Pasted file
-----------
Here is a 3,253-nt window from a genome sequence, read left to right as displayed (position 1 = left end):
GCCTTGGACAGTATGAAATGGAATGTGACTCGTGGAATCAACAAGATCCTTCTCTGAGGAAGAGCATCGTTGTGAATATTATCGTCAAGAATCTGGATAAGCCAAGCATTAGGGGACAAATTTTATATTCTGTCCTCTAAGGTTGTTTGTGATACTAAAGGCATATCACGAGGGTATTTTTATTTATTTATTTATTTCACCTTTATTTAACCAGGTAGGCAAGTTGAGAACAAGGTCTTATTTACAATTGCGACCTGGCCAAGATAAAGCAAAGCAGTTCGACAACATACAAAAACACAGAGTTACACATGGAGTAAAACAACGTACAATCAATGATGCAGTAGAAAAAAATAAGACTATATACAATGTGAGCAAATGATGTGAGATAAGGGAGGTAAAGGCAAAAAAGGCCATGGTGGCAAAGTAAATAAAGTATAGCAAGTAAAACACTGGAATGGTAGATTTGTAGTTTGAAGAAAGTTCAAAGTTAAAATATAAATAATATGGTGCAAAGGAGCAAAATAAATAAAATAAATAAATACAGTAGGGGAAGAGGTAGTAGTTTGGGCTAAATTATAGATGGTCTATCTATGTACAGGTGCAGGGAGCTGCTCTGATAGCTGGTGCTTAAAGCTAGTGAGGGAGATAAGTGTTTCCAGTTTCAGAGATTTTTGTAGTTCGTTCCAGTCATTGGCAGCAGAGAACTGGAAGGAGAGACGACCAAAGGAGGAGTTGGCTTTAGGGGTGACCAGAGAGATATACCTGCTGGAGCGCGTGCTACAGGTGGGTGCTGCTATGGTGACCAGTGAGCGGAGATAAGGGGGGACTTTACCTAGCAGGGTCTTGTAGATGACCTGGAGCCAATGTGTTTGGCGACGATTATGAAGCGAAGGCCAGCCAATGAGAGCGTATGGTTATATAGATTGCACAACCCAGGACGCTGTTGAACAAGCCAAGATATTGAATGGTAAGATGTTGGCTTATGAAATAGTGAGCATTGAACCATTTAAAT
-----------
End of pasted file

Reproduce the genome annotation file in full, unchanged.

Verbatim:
Here is a 3,253-nt window from a genome sequence, read left to right as displayed (position 1 = left end):
GCCTTGGACAGTATGAAATGGAATGTGACTCGTGGAATCAACAAGATCCTTCTCTGAGGAAGAGCATCGTTGTGAATATTATCGTCAAGAATCTGGATAAGCCAAGCATTAGGGGACAAATTTTATATTCTGTCCTCTAAGGTTGTTTGTGATACTAAAGGCATATCACGAGGGTATTTTTATTTATTTATTTATTTCACCTTTATTTAACCAGGTAGGCAAGTTGAGAACAAGGTCTTATTTACAATTGCGACCTGGCCAAGATAAAGCAAAGCAGTTCGACAACATACAAAAACACAGAGTTACACATGGAGTAAAACAACGTACAATCAATGATGCAGTAGAAAAAAATAAGACTATATACAATGTGAGCAAATGATGTGAGATAAGGGAGGTAAAGGCAAAAAAGGCCATGGTGGCAAAGTAAATAAAGTATAGCAAGTAAAACACTGGAATGGTAGATTTGTAGTTTGAAGAAAGTTCAAAGTTAAAATATAAATAATATGGTGCAAAGGAGCAAAATAAATAAAATAAATAAATACAGTAGGGGAAGAGGTAGTAGTTTGGGCTAAATTATAGATGGTCTATCTATGTACAGGTGCAGGGAGCTGCTCTGATAGCTGGTGCTTAAAGCTAGTGAGGGAGATAAGTGTTTCCAGTTTCAGAGATTTTTGTAGTTCGTTCCAGTCATTGGCAGCAGAGAACTGGAAGGAGAGACGACCAAAGGAGGAGTTGGCTTTAGGGGTGACCAGAGAGATATACCTGCTGGAGCGCGTGCTACAGGTGGGTGCTGCTATGGTGACCAGTGAGCGGAGATAAGGGGGGACTTTACCTAGCAGGGTCTTGTAGATGACCTGGAGCCAATGTGTTTGGCGACGATTATGAAGCGAAGGCCAGCCAATGAGAGCGTATGGTTATATAGATTGCACAACCCAGGACGCTGTTGAACAAGCCAAGATATTGAATGGTAAGATGTTGGCTTATGAAATAGTGAGCATTGAACCATTTAAAT